Holoceno by PAPANGU album cover Studio Album, 2021
4.41 | 29 ratings

BUY
Holoceno
Papangu Experimental/Post Metal

Review by siLLy puPPy
Special Collaborator PSIKE, JRF/Canterbury, P Metal, Eclectic

4 stars One of the things i love about the internet age is that the entire history of music has been laid bare and pretty much put on an equal playing field without record companies dictating what should be heard and what should be jettisoned to the trash bin. As this age continues on, newer musicians have pretty much embraced the entire musical history as their influence instead of a few bands that existed as they grew up. This has seriously challenged the notion of labeling as the desire to create music without any restrictions continues to grow although plenty of retro bands are happy to stick to a designed genre.

Musical complacency is certainly not the case for Brazilian band PAPANGU which formed in 2012 in the city of Joāo Pessoa but has only finally released its debut HOLOCENO in 2021. Initially the band was content as a simple stoner rock trio but as time went on got into sludge metal and eventually the more progressive angsty sludge metal of early Mastodon. But why stop there? The band was equally fascinated by the tripped out zeuhl rhythms of bands like Magma and after seven years of stewing these ingredients in the cauldron of their own making, PAPANGU has hit the ground running with a rather unique mix of musical ideas in a combo effect that i have never heard before!

The band consists of Marco Mayer (bass, vocals, synthesizer), Hector Mota (guitar, vocals, percussion), Rai Accioly (guitar, vocals) and Nichollas Jaques (drums, percussion) who all came from various musical backgrounds including punk rock, thrash metal and doom metal. Their mission is to do to metal what Brazilian musician Edu Lobo did to traditional Brazilian music in the 1970s. Inspirations include not only Magma and Mastodon but Edu Lobo himself who performed traditional bossa nova and a style called MPB, short for short for música popular brasileira, is a loosely defined genre that formed in the mid-1960s as a modernised version of bossa nova and samba-canção which adopted foreign styles of music.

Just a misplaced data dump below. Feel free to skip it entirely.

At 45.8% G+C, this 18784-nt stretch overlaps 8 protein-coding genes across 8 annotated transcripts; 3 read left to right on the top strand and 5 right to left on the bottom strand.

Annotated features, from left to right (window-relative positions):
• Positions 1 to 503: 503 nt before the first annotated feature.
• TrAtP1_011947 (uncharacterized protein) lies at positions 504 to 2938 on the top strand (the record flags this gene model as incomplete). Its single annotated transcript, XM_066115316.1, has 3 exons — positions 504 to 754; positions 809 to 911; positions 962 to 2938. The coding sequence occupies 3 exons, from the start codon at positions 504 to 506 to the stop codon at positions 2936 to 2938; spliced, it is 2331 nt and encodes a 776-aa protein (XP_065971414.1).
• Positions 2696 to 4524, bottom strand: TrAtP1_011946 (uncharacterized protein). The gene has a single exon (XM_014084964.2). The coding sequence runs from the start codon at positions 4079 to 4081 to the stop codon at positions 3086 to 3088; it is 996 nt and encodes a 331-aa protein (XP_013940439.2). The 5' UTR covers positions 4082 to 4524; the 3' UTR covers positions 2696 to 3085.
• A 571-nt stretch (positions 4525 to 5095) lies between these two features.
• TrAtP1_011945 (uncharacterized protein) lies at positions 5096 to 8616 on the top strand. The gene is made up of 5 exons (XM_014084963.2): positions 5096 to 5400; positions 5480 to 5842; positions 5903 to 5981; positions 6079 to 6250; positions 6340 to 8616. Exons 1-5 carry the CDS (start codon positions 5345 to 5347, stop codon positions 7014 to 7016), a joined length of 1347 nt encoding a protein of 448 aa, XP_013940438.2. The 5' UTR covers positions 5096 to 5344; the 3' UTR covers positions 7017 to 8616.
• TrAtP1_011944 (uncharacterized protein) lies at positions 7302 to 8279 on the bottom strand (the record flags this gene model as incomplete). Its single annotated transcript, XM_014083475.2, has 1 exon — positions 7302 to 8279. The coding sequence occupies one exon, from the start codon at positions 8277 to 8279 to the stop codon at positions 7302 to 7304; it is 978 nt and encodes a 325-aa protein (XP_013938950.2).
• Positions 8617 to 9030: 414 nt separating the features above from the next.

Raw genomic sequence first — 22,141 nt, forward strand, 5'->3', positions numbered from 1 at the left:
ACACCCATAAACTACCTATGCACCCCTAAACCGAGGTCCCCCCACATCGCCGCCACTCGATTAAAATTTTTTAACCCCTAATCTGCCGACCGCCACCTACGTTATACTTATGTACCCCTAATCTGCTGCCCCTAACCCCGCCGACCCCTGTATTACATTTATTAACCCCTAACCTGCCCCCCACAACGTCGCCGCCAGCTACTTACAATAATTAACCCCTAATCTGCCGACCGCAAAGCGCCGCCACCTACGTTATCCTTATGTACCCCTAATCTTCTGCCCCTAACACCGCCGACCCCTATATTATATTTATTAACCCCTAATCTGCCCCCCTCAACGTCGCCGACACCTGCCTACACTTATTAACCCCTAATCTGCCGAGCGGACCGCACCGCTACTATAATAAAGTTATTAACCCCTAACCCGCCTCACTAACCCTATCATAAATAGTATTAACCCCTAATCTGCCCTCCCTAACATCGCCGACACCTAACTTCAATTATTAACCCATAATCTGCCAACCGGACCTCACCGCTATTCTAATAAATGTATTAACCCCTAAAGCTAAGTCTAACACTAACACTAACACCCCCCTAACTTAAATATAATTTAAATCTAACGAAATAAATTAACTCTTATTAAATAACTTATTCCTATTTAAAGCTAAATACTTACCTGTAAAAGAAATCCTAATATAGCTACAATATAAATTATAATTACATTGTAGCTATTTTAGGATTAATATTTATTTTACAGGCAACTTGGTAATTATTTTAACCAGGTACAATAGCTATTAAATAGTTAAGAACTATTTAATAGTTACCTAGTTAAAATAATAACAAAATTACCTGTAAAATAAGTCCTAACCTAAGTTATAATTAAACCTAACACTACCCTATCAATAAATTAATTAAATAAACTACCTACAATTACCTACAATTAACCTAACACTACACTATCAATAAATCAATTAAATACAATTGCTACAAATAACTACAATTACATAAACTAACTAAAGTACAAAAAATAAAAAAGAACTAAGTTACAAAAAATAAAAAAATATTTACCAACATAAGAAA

Add to those formidable influences, King Crimson styled progginess adds an extra helping of tight-knit time signature workouts. The band sings exclusively in Portuguese so therefore one could conclude that PAPANGU implements the zeuhl rhythmic drive of Magma, the metal intensity of Mastodon, the prog rock overdrive of King Crimson and melds it all with the immediacy of traditional Brazilian musical styles heard especially in the lyrical deliveries. HOLOCENO is listed as a concept album but i have no friggin clue as to what that may be about since my Portuguese is rather weak as far as understanding it spoken or sung.

Given these opposing influences on board it might sound like a tall order to fill but PAPANGU manages to keep the songs diverse with some sounding like "Bacia das Almas" resembling more energetic and heavy carnival music while "Terra Arrasada" taking on a menacing doom metal tone. There are also four guest musicians adding the tones and timbres of extra percussion, minimoogs, saxophones and extra dialogue. Add to that the production is excellent and a remix of "Açougue das Almas" which features Kayo Dot's Toby Driver in the mixer's chair is available on some editions as a bonus track.

Well, HOLOCENO pretty much checks off many things i love about adventurous music. It's proggy, it's heavy, it's experimental yet familiar. It's accessible yet weird as hell. It's irreverence towards the status quo is high and the passion is on fire! The zeuhl rhythms keep it from spiraling out of control and the highly creative mojo on display keeps it from getting stale. This is really an outstanding example of progressive music that progresses without sacrificing the somewhat ossified terminology that has come into play. Highly recommended for those who love bands like Kayo Dot, King Crimson and even Norway's Shining. Avant-garde and unusual but chock full of sounds that will remind you of some of your favorites!

Thanks to tcat for the artist addition.